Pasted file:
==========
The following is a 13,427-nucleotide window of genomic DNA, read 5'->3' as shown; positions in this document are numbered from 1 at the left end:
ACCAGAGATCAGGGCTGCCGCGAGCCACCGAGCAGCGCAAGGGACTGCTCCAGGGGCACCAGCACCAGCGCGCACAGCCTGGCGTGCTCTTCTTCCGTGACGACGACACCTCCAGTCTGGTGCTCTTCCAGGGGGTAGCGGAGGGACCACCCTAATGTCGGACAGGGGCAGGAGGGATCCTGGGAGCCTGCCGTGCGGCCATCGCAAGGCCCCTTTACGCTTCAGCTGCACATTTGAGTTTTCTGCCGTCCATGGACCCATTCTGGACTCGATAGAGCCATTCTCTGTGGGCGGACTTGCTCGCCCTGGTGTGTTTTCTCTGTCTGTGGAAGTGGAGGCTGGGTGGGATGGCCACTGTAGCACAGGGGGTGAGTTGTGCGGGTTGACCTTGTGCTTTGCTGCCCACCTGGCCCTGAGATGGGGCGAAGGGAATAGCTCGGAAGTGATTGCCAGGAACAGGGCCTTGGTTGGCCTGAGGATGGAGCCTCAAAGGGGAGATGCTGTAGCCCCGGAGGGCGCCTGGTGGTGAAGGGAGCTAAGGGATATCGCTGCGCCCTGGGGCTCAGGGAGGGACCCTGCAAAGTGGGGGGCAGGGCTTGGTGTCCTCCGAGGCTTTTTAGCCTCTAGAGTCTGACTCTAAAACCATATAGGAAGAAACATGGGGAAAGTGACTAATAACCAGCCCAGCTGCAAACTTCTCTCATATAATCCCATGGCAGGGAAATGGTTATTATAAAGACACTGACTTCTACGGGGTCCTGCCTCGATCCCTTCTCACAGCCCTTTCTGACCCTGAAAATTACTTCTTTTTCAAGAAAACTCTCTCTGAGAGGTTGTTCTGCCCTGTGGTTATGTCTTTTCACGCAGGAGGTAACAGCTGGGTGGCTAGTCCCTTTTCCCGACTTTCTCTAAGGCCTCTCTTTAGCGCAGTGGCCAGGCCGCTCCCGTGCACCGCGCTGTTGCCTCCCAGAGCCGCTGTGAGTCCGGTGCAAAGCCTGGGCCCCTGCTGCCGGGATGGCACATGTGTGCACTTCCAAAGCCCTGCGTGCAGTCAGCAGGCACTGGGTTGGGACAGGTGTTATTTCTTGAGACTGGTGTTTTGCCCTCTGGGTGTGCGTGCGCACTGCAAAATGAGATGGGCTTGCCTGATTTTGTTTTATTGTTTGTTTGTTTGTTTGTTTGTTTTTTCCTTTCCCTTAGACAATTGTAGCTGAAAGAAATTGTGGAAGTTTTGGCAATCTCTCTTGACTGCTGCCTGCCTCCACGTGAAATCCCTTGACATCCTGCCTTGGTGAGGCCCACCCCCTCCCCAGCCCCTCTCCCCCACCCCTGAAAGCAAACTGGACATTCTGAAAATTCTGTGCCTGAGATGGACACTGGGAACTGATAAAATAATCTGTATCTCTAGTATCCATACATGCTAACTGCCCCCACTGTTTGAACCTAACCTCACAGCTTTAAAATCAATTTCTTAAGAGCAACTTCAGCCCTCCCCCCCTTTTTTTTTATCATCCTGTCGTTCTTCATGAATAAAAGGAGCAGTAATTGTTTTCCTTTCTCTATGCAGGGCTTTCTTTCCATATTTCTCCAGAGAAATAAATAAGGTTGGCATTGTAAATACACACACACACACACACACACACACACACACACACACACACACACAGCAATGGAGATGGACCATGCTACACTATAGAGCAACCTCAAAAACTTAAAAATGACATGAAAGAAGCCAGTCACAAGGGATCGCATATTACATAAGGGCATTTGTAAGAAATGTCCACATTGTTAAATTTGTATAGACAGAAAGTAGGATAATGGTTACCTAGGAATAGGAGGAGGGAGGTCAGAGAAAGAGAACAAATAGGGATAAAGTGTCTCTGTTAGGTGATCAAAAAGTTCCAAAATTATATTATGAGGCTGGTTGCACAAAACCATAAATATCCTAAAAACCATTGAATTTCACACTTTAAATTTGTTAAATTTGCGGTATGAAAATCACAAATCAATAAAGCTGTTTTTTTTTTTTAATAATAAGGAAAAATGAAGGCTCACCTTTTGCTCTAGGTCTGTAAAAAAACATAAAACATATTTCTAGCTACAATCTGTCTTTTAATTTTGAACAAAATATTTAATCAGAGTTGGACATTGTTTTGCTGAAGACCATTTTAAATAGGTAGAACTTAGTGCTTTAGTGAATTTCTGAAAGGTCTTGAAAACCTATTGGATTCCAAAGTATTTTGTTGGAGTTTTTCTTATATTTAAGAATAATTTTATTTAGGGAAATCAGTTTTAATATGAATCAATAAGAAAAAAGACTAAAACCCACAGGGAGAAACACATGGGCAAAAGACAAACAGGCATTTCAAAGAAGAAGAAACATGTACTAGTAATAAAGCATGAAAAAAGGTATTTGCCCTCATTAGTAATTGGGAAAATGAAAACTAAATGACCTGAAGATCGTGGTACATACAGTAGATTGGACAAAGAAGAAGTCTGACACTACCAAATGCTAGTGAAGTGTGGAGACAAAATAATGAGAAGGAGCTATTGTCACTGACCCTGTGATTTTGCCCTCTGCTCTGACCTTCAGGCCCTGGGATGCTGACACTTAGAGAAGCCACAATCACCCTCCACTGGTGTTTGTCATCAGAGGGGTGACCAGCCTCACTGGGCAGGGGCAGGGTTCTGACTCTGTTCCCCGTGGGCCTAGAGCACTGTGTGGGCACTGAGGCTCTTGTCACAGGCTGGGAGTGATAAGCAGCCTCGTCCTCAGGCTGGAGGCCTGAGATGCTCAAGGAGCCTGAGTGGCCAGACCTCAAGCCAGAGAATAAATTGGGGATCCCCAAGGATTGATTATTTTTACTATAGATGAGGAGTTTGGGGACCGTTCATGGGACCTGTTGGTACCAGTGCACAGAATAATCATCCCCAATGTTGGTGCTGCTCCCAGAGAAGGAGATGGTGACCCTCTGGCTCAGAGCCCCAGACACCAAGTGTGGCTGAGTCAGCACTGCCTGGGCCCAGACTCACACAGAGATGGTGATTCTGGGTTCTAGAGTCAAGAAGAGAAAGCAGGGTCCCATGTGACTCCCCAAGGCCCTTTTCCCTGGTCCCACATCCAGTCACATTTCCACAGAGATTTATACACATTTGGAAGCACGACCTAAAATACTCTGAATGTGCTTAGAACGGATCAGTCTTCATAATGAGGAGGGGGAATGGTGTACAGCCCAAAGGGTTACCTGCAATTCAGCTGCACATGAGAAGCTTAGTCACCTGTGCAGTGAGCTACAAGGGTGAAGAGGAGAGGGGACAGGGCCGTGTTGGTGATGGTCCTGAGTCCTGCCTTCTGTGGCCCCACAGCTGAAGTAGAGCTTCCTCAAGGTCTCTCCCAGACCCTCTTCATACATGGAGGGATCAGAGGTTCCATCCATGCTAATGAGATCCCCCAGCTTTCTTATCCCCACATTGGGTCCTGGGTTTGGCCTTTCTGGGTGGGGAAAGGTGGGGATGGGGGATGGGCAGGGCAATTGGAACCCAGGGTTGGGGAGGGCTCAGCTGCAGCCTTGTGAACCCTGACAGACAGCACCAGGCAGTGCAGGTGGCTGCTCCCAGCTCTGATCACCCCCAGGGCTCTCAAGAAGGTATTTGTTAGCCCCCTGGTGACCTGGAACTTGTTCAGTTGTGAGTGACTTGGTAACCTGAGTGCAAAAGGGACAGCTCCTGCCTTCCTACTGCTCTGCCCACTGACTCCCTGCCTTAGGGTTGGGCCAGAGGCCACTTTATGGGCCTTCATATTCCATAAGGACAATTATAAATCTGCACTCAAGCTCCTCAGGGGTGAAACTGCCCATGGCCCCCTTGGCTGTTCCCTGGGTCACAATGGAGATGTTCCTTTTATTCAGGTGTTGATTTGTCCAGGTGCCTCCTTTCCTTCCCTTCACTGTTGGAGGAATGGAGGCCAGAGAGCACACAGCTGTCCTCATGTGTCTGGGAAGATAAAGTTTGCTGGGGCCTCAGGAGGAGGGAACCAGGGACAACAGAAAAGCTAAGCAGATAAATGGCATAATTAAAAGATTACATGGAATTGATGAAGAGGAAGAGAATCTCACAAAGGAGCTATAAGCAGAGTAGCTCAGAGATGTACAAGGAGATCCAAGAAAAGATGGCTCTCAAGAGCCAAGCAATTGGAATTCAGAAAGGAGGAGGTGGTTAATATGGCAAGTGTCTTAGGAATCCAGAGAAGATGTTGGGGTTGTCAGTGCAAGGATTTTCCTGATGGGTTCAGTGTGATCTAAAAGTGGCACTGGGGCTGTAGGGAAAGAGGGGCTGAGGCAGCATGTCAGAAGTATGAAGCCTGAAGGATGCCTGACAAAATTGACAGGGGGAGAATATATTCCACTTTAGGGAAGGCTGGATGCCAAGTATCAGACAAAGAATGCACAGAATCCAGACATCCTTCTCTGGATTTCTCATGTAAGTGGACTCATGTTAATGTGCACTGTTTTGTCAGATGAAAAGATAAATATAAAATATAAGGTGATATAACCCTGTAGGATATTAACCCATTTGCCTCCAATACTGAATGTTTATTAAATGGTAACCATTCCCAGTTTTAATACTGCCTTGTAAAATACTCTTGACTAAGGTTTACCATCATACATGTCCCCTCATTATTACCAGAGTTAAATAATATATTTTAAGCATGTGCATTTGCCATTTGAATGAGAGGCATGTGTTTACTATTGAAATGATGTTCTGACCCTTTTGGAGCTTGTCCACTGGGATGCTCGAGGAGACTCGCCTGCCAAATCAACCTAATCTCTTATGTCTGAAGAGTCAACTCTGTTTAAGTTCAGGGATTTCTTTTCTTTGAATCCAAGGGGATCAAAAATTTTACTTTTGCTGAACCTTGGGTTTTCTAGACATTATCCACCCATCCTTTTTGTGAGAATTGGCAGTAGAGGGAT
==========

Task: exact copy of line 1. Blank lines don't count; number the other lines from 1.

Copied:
The following is a 13,427-nucleotide window of genomic DNA, read 5'->3' as shown; positions in this document are numbered from 1 at the left end: